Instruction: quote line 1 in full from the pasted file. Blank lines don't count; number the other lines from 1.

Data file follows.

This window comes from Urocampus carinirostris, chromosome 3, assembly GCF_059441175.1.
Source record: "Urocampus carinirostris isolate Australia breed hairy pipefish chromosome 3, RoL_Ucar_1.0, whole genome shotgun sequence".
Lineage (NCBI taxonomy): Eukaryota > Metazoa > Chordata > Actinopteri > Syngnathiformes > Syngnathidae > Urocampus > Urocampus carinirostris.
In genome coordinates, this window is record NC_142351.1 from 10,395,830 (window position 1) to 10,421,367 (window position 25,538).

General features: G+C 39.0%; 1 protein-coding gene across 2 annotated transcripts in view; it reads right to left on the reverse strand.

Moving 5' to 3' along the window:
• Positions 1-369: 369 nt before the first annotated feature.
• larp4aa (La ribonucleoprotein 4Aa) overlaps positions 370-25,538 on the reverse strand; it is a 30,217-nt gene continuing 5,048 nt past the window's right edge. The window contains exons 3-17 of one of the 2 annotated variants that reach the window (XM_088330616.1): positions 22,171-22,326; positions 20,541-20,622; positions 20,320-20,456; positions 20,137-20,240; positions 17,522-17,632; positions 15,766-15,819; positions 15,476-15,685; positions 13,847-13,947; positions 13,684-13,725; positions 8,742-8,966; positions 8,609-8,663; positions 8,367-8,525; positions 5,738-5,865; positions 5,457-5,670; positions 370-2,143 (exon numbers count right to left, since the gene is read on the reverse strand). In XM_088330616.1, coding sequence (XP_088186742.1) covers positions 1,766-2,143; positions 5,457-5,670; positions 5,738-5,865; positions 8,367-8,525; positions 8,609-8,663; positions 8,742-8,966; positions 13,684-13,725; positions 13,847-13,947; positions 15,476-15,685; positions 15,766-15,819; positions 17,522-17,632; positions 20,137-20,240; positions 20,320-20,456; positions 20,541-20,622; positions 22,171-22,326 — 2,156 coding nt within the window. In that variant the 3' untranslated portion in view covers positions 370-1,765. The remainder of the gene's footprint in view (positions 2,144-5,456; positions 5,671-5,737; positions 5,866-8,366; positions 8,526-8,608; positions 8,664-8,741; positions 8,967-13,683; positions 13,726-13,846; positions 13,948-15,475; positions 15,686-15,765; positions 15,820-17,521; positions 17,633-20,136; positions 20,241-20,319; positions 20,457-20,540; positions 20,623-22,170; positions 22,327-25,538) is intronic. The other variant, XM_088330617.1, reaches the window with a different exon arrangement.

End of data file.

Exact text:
This window comes from Urocampus carinirostris, chromosome 3, assembly GCF_059441175.1.